Where I can find the QML specification which is used for storing symbology information in QGIS?

I tried to Google it - but got no result.

1 Answer 1


There's nothing complicated about qml files, there just simple plain text XML files.

If you load one into notepad you'll see the layout is fairly straight forward.

You have a


tag that lists the version that created it among other things

Within this tag you have a


tag that holds transparency level info, a


tag which appears to be instructions to the QGis rendering engine on how to draw the styles, and then within that renderer you have layer specific style information.

In my case because I saved some styles used for a categorised data set, I have a


tag listing individual


tags that describe each category, and a


tag that includes a collection of


tags describing each symbol in the style set.

Further down it looks like there are entries for the layers name, label visibility, editing types and column names for the attributes in a layer.

It's all very straight forward to read, you just need to know how to pull apart the XML in the language you've chosen to use to manipulate them.

There's even a DTD address listed in the file, so loading the file into a DTD aware editor such as oxygeneXML should only allow you to enter legal tags in a legal order, however when I tried to access the DTD the web address was not found so you may want to check that one out further.

Update Nov 2019

Apparently folks are still arguing about the DTD in my comments and in others. The DTD that defines what the XML "SHOULD" look like can be found here


I've just checked the file and it's there, and a quick cursory glance over it looks like everything expected is present.

  • 3
    What you provide is not specification. I'm looking for document which describes all qml tags and their purposes, like OGC SLD standard.
    – drnextgis
    Sep 27, 2012 at 13:51
  • Please read the last paragraph in my reply, starting : 'There's even a DTD.....' the DTD in question is embeded in the first line of the XML file, in XML file terms the DTD IS the specification.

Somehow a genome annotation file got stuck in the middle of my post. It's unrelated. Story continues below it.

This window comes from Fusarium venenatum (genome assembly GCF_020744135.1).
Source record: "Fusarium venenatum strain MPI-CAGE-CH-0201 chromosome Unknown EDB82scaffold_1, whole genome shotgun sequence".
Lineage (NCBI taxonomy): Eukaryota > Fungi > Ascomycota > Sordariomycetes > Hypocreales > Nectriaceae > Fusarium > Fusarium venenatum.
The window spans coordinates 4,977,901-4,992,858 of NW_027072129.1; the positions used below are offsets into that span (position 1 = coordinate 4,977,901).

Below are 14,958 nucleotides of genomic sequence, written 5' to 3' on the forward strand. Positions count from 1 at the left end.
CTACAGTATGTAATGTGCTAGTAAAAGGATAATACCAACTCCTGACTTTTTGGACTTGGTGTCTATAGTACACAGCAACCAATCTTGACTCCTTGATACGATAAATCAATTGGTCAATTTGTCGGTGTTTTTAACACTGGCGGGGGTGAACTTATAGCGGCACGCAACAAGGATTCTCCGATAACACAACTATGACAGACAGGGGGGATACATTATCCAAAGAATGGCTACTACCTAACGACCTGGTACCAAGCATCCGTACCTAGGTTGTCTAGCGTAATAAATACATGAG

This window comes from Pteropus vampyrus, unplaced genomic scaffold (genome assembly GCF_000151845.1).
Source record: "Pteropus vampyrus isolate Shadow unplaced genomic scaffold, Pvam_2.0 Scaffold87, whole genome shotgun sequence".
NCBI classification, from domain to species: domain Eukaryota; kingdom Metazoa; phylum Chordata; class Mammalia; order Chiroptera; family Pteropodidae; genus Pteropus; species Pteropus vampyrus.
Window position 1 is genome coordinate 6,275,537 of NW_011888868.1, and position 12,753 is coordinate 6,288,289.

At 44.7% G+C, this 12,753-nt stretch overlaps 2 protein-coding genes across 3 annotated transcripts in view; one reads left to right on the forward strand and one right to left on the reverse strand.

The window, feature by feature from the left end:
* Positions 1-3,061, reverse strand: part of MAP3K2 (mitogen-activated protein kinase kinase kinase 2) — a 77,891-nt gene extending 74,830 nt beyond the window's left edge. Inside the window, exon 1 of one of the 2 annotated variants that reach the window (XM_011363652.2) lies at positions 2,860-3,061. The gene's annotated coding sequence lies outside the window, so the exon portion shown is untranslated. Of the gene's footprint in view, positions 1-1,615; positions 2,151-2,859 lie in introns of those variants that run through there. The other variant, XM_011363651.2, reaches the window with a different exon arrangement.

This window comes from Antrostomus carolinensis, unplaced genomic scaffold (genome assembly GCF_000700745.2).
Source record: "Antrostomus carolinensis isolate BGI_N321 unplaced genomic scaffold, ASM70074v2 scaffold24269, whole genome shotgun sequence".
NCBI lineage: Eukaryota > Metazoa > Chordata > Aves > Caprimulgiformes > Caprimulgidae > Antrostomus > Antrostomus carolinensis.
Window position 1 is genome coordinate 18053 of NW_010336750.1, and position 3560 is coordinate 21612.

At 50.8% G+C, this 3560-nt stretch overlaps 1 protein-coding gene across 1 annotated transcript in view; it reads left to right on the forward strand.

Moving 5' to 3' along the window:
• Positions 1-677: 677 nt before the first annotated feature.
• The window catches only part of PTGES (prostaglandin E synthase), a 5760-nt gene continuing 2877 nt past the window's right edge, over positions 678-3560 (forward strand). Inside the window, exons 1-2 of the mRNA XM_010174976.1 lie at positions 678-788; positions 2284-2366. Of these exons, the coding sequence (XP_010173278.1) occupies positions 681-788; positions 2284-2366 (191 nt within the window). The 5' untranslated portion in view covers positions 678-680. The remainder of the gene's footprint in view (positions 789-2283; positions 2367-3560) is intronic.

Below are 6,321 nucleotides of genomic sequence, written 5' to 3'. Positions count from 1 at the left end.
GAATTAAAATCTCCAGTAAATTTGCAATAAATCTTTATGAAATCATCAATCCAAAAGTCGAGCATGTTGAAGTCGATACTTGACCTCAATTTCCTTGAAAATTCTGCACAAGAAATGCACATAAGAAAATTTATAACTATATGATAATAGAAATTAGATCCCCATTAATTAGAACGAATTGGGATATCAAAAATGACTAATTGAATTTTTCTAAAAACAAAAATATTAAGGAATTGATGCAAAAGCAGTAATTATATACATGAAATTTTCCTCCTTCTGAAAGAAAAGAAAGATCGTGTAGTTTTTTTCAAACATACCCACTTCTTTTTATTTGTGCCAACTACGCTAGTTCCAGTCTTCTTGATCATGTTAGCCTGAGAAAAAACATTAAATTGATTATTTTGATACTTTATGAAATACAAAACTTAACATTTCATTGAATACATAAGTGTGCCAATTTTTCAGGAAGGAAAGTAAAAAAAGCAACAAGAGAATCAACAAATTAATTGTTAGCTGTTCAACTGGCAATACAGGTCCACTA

– shawty
    Sep 27, 2012 at 13:58
  • 3
    Theres nothing complicated about a simple project file. But as you go deeper, you'll find the world of composers, labels and symbols, and it aint so easy anymore. There's no description or explanation you can use, just have to find out as you go. The DTD? Did you check the DTD? I get the answer- "The requested URL /qgis.dtd was not found on this server." You can check svn.osgeo.org/qgis/trunk/qgis/qgis.dtd but thats not very useful either.
    – Marty
    Sep 27, 2012 at 14:05
  • 3
    As for the DTD on the contrary, it's very useful : xmlfiles.com/dtd a correctly formed DTD will tell you what you can and cannot put in an XML file created using it, in most cases when using a good editor it will also tell you the data type and (In the case of visual studio) will even give intellisense to show the compound types under a tag. All that leaves you to do is a little bit of research as to what the tags and attributes hold, which in most cases is fairly self explanatory. Iv'e done it loads of times with different XML files.
    – shawty
    Sep 27, 2012 at 14:45
  • 1
    The svn.osgeo.org/qgis/trunk/qgis/qgis.dtd DTD does not appear to define a QML file. <!ELEMENT qgis (title, extent, projectlayers, mapunits) > appears to conflict with your statement that within a QGIS file you can have a <transparencyLevelInt> ~ you can't directly according to the DTD. Looking at github.com/anitagraser/QGIS-resources/blob/master/qgis2/… There is no edittypes defined at all. The DTD referenced in the example doesn't exist...
    – nmtoken
    Dec 17, 2016 at 15:07

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